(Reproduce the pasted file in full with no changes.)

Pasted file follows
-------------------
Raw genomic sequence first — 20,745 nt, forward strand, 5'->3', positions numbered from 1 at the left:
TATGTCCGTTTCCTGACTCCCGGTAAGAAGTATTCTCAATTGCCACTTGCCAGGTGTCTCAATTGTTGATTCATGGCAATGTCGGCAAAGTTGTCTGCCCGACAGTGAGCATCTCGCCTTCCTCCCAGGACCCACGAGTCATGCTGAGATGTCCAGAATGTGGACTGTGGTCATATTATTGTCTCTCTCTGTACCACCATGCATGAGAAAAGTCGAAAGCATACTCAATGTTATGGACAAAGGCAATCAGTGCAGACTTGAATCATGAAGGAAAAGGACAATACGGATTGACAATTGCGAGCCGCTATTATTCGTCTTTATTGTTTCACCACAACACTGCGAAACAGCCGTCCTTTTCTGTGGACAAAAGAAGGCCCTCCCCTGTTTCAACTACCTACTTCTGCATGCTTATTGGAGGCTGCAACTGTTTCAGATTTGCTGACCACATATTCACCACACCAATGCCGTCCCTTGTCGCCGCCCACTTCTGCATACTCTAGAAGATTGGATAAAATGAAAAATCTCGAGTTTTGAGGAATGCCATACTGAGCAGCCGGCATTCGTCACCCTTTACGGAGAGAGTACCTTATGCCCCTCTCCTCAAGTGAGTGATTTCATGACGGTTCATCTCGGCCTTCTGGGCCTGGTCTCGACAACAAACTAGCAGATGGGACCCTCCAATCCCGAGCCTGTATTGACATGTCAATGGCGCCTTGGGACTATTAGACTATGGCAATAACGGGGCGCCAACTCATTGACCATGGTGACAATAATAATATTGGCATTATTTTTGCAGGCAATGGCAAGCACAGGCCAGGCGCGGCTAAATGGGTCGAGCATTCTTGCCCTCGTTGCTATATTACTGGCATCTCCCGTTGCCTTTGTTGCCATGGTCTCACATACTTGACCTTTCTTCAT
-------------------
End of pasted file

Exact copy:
Raw genomic sequence first — 20,745 nt, forward strand, 5'->3', positions numbered from 1 at the left:
TATGTCCGTTTCCTGACTCCCGGTAAGAAGTATTCTCAATTGCCACTTGCCAGGTGTCTCAATTGTTGATTCATGGCAATGTCGGCAAAGTTGTCTGCCCGACAGTGAGCATCTCGCCTTCCTCCCAGGACCCACGAGTCATGCTGAGATGTCCAGAATGTGGACTGTGGTCATATTATTGTCTCTCTCTGTACCACCATGCATGAGAAAAGTCGAAAGCATACTCAATGTTATGGACAAAGGCAATCAGTGCAGACTTGAATCATGAAGGAAAAGGACAATACGGATTGACAATTGCGAGCCGCTATTATTCGTCTTTATTGTTTCACCACAACACTGCGAAACAGCCGTCCTTTTCTGTGGACAAAAGAAGGCCCTCCCCTGTTTCAACTACCTACTTCTGCATGCTTATTGGAGGCTGCAACTGTTTCAGATTTGCTGACCACATATTCACCACACCAATGCCGTCCCTTGTCGCCGCCCACTTCTGCATACTCTAGAAGATTGGATAAAATGAAAAATCTCGAGTTTTGAGGAATGCCATACTGAGCAGCCGGCATTCGTCACCCTTTACGGAGAGAGTACCTTATGCCCCTCTCCTCAAGTGAGTGATTTCATGACGGTTCATCTCGGCCTTCTGGGCCTGGTCTCGACAACAAACTAGCAGATGGGACCCTCCAATCCCGAGCCTGTATTGACATGTCAATGGCGCCTTGGGACTATTAGACTATGGCAATAACGGGGCGCCAACTCATTGACCATGGTGACAATAATAATATTGGCATTATTTTTGCAGGCAATGGCAAGCACAGGCCAGGCGCGGCTAAATGGGTCGAGCATTCTTGCCCTCGTTGCTATATTACTGGCATCTCCCGTTGCCTTTGTTGCCATGGTCTCACATACTTGACCTTTCTTCAT